Annals of Behavioral Medicine

, Volume 29, Issue 3, pp 236–245

Perceptions of positive meaning and vulnerability following breast cancer: Predictors and outcomes among long-term breast cancer survivors

  • Julienne E. Bower
  • Beth E. Meyerowitz
  • Coen A. Bernaards
  • Julia H. Rowland
  • Patricia A. Ganz
  • Katherine A. Desmond
Article

DOI: 10.1207/s15324796abm2903_10

Cite this article as:
Bower, J.E., Meyerowitz, B.E., Bernaards, C.A. et al. ann. behav. med. (2005) 29: 236. doi:10.1207/s15324796abm2903_10

Abstract

Background: Survival rates for women with early-stage breast cancer have increased significantly in recent years. However, little is known about the long-term impact of the cancer experience on women's psychological functioning. Theoretical and descriptive accounts suggest that cancer may evoke both perceptions of vulnerability and positive meaning, with potentially different effects on mental health.Purpose: This study was designed to evaluate the prevalence and stability of these perceptions in a large sample of breast cancer survivors, to identify their antecedents, and to determine their impact on long-term adjustment.Methods: Breast cancer survivors (N = 763) were assessed longitudinally at 1 to 5 years and 5 to 10 years postdiagnosis. Participants completed surveys assessing perceptions of positive meaning and vulnerability and standard measures of psychological adjustment and quality of life.Results: The majority of women reported positive changes in outlook and priorities as well as feelings of vulnerability at both assessment points. Consistent with hypotheses, results showed that perceptions of positive meaning and vulnerability were positively correlated and were both associated with factors that increased the disruptiveness of the cancer experience. Vulnerability was strongly associated with negative affect, whereas meaning was associated with positive affect in cross-sectional and longitudinal analyses.Conclusions: Results suggest that a cancer diagnosis may lead to enduring feelings of vulnerability as well as positive changes in meaning; however, these perceptions have very different mental health correlates.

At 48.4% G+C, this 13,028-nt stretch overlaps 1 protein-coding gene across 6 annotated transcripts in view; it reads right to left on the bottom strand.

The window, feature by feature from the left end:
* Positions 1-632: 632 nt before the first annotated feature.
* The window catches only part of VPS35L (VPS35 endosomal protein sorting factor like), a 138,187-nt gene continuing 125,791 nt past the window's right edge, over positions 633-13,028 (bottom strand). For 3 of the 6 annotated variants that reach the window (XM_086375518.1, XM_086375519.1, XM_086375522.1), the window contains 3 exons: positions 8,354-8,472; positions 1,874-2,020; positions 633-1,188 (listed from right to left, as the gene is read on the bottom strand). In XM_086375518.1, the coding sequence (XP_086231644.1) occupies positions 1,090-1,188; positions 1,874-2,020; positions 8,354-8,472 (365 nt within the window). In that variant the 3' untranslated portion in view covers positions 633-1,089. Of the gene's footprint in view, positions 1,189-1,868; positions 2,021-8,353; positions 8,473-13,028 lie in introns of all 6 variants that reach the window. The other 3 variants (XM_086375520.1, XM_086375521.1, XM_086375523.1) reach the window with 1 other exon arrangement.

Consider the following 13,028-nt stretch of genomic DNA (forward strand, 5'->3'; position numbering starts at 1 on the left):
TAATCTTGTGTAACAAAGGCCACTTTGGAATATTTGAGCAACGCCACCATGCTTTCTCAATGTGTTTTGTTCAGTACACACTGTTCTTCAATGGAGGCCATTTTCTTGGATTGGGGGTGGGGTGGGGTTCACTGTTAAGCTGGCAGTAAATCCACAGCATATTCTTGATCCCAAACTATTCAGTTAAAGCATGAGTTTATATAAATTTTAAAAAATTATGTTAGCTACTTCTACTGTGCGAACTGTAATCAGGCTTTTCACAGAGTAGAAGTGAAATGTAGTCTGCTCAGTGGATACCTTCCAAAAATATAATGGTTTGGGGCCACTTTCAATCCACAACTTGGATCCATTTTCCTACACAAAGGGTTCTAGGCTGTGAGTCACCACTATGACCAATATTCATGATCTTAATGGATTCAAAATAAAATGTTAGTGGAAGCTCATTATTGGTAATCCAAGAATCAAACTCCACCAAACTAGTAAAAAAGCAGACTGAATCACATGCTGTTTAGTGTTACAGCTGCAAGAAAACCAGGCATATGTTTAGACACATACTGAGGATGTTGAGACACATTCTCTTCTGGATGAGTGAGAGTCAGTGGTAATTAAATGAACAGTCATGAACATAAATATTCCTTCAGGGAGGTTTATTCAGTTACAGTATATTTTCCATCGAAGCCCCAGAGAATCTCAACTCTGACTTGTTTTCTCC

Copyright information

© The Society of Behavioral Medicine 2005

Authors and Affiliations

  • Julienne E. Bower
    • 2
    • 3
  • Beth E. Meyerowitz
    • 1
  • Coen A. Bernaards
    • 5
  • Julia H. Rowland
    • 6
  • Patricia A. Ganz
    • 7
  • Katherine A. Desmond
    • 1
  1. 1.Culver City
  2. 2.Cousins Center for PsychoneuroimmunologyUCLA Neuropsychiatric InstituteUSA
  3. 3.Department of Psychiatry and Biobehavioral SciencesDavid Geffen School of Medicine at UCLA, and Jonsson Comprehensive Cancer Center at UCLAUSA
  4. 4.Department of PsychologyUniversity of Southern CaliforniaUSA
  5. 5.Oncology BiostatisticsGenentech
  6. 6.Office of Cancer Survivorship, Division of Cancer Control and Population SciencesNational Cancer InstituteUSA
  7. 7.Jonsson Comprehensive Cancer Center at UCLAUCLA Schools of Medicine and Public HealthUSA
  8. 8.Los AngelesCA